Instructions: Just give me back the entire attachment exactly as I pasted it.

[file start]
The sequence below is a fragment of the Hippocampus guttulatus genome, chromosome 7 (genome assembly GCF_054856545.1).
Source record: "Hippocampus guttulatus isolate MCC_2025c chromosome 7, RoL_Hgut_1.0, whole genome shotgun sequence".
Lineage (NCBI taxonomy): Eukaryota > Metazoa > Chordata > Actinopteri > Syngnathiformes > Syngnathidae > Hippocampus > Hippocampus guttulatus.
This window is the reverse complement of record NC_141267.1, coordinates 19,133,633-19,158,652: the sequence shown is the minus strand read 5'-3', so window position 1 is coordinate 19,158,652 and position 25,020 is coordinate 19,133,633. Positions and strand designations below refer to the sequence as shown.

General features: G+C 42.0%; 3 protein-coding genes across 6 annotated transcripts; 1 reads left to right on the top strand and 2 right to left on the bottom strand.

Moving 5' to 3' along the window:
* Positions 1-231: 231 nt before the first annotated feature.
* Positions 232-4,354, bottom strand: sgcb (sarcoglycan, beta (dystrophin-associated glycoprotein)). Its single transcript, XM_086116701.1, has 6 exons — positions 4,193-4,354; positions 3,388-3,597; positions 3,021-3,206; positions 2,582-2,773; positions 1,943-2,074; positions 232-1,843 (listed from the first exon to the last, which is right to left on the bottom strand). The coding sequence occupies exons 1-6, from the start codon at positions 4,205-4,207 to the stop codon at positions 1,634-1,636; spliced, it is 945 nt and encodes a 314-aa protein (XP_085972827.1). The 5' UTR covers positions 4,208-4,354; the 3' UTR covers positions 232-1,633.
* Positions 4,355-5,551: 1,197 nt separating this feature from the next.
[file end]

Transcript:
The sequence below is a fragment of the Hippocampus guttulatus genome, chromosome 7 (genome assembly GCF_054856545.1).
Source record: "Hippocampus guttulatus isolate MCC_2025c chromosome 7, RoL_Hgut_1.0, whole genome shotgun sequence".
Lineage (NCBI taxonomy): Eukaryota > Metazoa > Chordata > Actinopteri > Syngnathiformes > Syngnathidae > Hippocampus > Hippocampus guttulatus.
This window is the reverse complement of record NC_141267.1, coordinates 19,133,633-19,158,652: the sequence shown is the minus strand read 5'-3', so window position 1 is coordinate 19,158,652 and position 25,020 is coordinate 19,133,633. Positions and strand designations below refer to the sequence as shown.

General features: G+C 42.0%; 3 protein-coding genes across 6 annotated transcripts; 1 reads left to right on the top strand and 2 right to left on the bottom strand.

Moving 5' to 3' along the window:
* Positions 1-231: 231 nt before the first annotated feature.
* Positions 232-4,354, bottom strand: sgcb (sarcoglycan, beta (dystrophin-associated glycoprotein)). Its single transcript, XM_086116701.1, has 6 exons — positions 4,193-4,354; positions 3,388-3,597; positions 3,021-3,206; positions 2,582-2,773; positions 1,943-2,074; positions 232-1,843 (listed from the first exon to the last, which is right to left on the bottom strand). The coding sequence occupies exons 1-6, from the start codon at positions 4,205-4,207 to the stop codon at positions 1,634-1,636; spliced, it is 945 nt and encodes a 314-aa protein (XP_085972827.1). The 5' UTR covers positions 4,208-4,354; the 3' UTR covers positions 232-1,633.
* Positions 4,355-5,551: 1,197 nt separating this feature from the next.